Monthly Archives: January 2017

Today’s Super Comic — Mockingbird #5 (2016)

Zombies. A super-powered Mockingbird (sort of). Back-up in the form of the Miles Morales Spider-Man and Howard the Duck.

Yep, it’s a fun time indeed in Mockingbird #5. You really can’t go wrong with zombies overrunning a SHIELD medical facility. I’m surprised it hasn’t happened before (or maybe it has—I can’t read everything, alas).

Writer Chelsea Cain has developed a distinct voice for this series, keeping both the humor and the stakes high throughout. She also brings an unconventional plotting style. Each of the first five issues can stand on its own as a self-contained story (well, maybe less so with #1 and #5), and they can ostensibly be reread in any order while still building the same larger narrative. I haven’t tried the latter, but the idea is certainly intriguing. Nothing wrong with a good structural experiment, especially since it’s all entertaining regardless.

I’m up for more.

Writer: Chelsea Cain

Penciler: Ibrahim Moustafa

Cover: Joelle Jones and Rachelle Rosenberg

Publisher: Marvel Comics

How to Read It: recent back issues; Marvel Unlimited; Comixology; included in Mockingbird vol. 1: I Can Explain (TPB)

Appropriate For: ages 13 and up

Today’s Super Comic — X-Men #98 (1976)

Allow me to pinpoint the issue where Chris Claremont’s legendary X-Men run started getting great:

X-Men #98. The preceding issues show lots of promise, but here’s where the momentum and excitement begin to kick in.

It opens as many great X-Men stories do—with the team enjoying some downtime, just trying to live their lives, until the world’s fear and hatred get in their way. In this case, that fear and hatred manifest in the form of the robotic, mutant-hunting Sentinels.

(Coincidentally, one of the strongest ‘60s X-Men stories was the Sentinels’ debut, and here their return coincides with the book’s tremendous increase in quality. Makes sense, then, that the ‘90s cartoon used them in the pilot episode.)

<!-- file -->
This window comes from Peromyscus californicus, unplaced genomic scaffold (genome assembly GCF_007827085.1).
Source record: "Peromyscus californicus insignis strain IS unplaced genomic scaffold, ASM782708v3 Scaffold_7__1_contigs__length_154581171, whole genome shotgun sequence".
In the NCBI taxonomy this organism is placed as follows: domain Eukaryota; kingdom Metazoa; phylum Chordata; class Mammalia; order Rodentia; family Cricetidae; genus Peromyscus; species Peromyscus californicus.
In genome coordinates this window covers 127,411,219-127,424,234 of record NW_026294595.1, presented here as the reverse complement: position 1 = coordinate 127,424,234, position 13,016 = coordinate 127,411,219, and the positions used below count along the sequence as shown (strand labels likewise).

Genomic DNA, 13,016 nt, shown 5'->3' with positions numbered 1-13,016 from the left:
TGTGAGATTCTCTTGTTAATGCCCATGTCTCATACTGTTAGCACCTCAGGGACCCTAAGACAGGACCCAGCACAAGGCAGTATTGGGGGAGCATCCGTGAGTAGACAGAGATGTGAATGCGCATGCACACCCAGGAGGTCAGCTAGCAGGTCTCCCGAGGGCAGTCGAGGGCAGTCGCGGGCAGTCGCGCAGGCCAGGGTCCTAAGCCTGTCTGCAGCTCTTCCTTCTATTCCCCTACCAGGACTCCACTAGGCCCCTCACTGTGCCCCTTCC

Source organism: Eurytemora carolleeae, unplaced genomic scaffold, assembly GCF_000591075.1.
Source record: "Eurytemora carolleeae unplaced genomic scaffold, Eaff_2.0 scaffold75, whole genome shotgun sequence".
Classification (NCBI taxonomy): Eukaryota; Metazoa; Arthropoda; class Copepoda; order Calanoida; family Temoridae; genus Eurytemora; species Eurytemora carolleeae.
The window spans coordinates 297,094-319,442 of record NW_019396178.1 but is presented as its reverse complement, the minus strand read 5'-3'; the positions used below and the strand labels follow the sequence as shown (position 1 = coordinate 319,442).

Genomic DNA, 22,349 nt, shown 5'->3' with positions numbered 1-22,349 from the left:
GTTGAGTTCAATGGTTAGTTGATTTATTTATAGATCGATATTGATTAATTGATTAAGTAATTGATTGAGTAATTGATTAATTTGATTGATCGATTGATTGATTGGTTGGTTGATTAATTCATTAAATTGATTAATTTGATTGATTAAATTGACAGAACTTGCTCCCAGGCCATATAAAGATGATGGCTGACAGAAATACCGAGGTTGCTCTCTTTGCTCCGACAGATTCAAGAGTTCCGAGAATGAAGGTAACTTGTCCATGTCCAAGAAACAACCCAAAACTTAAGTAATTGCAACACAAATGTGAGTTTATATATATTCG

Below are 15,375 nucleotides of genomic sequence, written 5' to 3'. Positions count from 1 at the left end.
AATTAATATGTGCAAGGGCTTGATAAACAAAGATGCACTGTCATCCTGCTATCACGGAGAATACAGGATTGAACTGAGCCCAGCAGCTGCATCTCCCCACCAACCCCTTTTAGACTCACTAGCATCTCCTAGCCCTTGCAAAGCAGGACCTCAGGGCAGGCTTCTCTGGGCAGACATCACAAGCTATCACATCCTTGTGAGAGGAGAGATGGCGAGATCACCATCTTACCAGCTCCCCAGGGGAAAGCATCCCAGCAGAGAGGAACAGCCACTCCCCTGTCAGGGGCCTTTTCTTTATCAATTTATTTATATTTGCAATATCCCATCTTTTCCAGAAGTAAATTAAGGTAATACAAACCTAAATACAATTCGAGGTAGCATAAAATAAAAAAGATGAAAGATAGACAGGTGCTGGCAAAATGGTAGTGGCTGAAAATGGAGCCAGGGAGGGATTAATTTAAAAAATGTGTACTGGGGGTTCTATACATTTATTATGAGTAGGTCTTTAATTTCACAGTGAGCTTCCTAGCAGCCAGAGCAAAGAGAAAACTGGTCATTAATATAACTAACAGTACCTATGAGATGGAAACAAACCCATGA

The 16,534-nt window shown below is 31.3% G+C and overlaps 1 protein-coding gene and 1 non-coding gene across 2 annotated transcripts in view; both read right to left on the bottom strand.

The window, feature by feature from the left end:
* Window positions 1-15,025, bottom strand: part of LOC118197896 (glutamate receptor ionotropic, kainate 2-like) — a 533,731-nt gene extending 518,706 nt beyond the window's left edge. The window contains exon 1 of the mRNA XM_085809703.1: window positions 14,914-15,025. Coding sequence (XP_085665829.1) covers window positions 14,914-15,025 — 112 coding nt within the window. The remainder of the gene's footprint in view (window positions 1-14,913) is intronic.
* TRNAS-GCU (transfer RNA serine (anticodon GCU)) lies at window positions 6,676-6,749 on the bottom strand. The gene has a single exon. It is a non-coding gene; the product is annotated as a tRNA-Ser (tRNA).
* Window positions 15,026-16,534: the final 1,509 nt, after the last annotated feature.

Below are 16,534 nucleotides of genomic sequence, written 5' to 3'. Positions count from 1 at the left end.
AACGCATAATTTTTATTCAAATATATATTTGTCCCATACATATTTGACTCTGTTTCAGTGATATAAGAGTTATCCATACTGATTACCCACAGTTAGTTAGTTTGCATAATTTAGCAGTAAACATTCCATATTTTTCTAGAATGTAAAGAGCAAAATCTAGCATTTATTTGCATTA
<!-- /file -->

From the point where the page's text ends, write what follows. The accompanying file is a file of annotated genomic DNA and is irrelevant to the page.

The Sentinels capture Jean Grey, Wolverine, and Banshee, who then must fight their way through bigots and robots. They’ve been abducted to a facility at an unknown location, and when they learn exactly where they are…yeah, that’s going to pose some new challenges.

Part of the X-Men’s success has involved mixing and matching great characters and watching them play off each other. This issue gives an early example of that by pulling together three X-Men who had hardly ever functioned as a team, and certainly not with just the three of them.

It’s especially interesting to read this early-draft version of Wolverine. He’s acquired quite the convoluted backstory over the years, but none of that’s known at this point. He’s basically an irritable mystery man, and the script hints that there’s more to his past than we may suspect. It’s even suggested he might not be a mutant, and Cyclops questions whether he’ll work out as an X-Man. Both of those proved to be absolutely wrong, but one thing that did take hold—we get some of the earliest signs of Wolverine’s burgeoning crush on Jean.

The X-Men are definitely in their formative years here. The best is yet to come, but this issue offers up a great start.

Writer: Chris Claremont

Penciler: Dave Cockrum

Inker: Sam Grainger

Publisher: Marvel Comics

How to Read It: back issues; Marvel Unlimited; Comixology; included in Essential X-Men vol. 1 (TPB)

Appropriate For: ages 9 and up

Today’s Super Comics — Green Arrow #1-5 (2016)

The DC Universe Rebirth trade paperbacks are starting to come out, so I’m finally digging into some. I’ve heard good things about the new Green Arrow, so that seemed like a good place to start. And it was.